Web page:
I guess what I'm asking is do I need to live like a celiac in order to properly benefit from gluten-free?
    I don't think you need to live like a celiac in that you don't have to worry about cross-contamination as much when you go out to eat, or if you have someone else in your household that isn't gluten free. You should work towards not actively consuming gluten-laden foods though...ie. your 20% should be gluten-free stuff *eventually* (see below).

    As fore 80/20...I'm not really 80/20 anymore more like 90/10 and I am 100% gluten free. My treats are gluten free oatmeal, occasional sushi, dark chocolate (I consider all candy non-paleo), and seed oil/gums/other sketchy additives in sauces when I'm dining out. These 10% foods fluctuate based on my current obsession. Right now it's gluten free oatmeal because I crave a steaming hot bowl of comfort food when NYC is so cold outside. I keep meaning to get gluten free pizza crust so I can make a pizza but it's been 2 months since I wanted to make one and I still haven't been motivated enough to do so.

    I think 80/20 is a good rule for when you first start paleo because it's so hard to make a complete transition, you don't know how to say no to baked goods in every situation yet, and etc. Once I learned how to be truly paleo (ie learn how to cook and enjoy food without pasta/bread/cereal/baked goods and their pseudo-paleo substitutes) I dropped gluten completely. However, I don't really freak out about it though- once at a law school event the brownies looked good so I took one. I ended up only eating 1/8th of it because it just wasn't that delicious. That's my only foray into gluten in almost a year.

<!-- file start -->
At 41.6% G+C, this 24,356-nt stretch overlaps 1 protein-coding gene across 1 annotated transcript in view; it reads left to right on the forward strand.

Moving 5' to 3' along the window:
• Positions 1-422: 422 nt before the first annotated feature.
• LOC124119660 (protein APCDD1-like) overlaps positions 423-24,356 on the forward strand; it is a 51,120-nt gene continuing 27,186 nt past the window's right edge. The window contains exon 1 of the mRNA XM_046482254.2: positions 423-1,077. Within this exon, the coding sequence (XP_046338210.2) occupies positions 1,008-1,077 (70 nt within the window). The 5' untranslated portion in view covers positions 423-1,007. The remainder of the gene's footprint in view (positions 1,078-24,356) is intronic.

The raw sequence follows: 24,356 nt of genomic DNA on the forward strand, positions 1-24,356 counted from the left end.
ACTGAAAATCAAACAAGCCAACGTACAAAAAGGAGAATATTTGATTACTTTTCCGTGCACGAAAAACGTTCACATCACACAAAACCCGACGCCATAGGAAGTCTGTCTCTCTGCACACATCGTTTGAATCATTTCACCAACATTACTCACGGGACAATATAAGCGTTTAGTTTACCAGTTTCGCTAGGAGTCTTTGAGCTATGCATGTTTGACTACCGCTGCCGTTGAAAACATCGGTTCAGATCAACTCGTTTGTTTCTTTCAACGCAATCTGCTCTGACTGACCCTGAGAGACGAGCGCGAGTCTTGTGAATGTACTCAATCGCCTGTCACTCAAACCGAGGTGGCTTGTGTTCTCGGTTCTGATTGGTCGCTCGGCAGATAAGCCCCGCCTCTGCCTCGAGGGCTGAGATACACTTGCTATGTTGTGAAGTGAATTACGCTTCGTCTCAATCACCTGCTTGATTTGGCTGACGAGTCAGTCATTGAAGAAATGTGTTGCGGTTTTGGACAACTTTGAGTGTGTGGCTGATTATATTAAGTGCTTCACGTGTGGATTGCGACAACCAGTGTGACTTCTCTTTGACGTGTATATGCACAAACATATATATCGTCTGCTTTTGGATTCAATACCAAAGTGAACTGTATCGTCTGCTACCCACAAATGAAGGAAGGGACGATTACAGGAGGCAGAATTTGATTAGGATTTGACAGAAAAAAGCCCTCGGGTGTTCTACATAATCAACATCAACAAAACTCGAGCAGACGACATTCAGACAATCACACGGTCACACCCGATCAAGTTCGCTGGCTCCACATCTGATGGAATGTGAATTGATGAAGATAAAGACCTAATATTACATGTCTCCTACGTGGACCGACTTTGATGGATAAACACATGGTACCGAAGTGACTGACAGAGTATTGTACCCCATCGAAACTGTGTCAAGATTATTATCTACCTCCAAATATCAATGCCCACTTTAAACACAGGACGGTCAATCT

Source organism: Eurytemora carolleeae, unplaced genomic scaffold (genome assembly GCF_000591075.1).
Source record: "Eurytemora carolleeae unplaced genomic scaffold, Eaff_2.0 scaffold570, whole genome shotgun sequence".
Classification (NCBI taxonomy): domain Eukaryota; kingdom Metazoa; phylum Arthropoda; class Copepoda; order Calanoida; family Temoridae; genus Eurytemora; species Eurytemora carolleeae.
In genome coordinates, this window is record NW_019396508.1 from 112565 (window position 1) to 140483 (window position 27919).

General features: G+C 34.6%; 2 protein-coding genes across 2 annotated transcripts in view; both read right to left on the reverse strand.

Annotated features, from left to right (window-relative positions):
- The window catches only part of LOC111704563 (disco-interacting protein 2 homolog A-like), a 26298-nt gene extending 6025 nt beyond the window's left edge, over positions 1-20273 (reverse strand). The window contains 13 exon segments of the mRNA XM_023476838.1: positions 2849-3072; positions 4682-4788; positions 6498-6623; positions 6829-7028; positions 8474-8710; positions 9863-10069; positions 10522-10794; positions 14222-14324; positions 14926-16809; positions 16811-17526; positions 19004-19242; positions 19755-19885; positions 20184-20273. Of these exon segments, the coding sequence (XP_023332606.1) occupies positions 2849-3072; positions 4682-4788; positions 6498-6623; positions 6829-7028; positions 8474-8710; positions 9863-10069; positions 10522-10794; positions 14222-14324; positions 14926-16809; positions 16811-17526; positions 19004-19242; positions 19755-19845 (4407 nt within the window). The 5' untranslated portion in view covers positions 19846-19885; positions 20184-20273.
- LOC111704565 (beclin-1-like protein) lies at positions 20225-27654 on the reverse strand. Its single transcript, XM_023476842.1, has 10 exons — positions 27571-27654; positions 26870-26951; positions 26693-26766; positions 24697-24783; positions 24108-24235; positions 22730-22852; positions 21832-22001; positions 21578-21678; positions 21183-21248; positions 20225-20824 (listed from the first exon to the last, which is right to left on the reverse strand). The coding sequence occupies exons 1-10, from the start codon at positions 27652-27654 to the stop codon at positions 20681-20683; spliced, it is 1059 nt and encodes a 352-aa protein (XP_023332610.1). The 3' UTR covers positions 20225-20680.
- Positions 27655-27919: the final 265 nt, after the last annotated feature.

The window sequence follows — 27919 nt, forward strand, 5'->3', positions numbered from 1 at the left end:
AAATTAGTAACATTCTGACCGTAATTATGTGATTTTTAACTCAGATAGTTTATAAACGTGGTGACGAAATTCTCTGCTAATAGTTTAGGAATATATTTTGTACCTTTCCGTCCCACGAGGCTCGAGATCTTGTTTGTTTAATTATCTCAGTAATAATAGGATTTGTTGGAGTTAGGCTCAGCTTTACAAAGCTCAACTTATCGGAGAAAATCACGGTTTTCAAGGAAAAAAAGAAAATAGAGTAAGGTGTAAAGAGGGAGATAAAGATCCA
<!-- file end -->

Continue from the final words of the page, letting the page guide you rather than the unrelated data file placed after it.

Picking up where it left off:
Note: you can still have sourdough if you're that into wheat stuff as your 20% and be gluten-free.
    Last edited by TQP; 01-29-2014 at 08:27 PM.

  10. #10
    miata's Avatar
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    It depends on your tolerance. If you've pulled off a 30 day challenge and had bad reactions then a little might not be good. When you eat gluten what kind of reaction do you get and how long does it last. I bet most people can tolerate a little, but a decent minority will be noticeable impacted if they are eat more than trace amounts.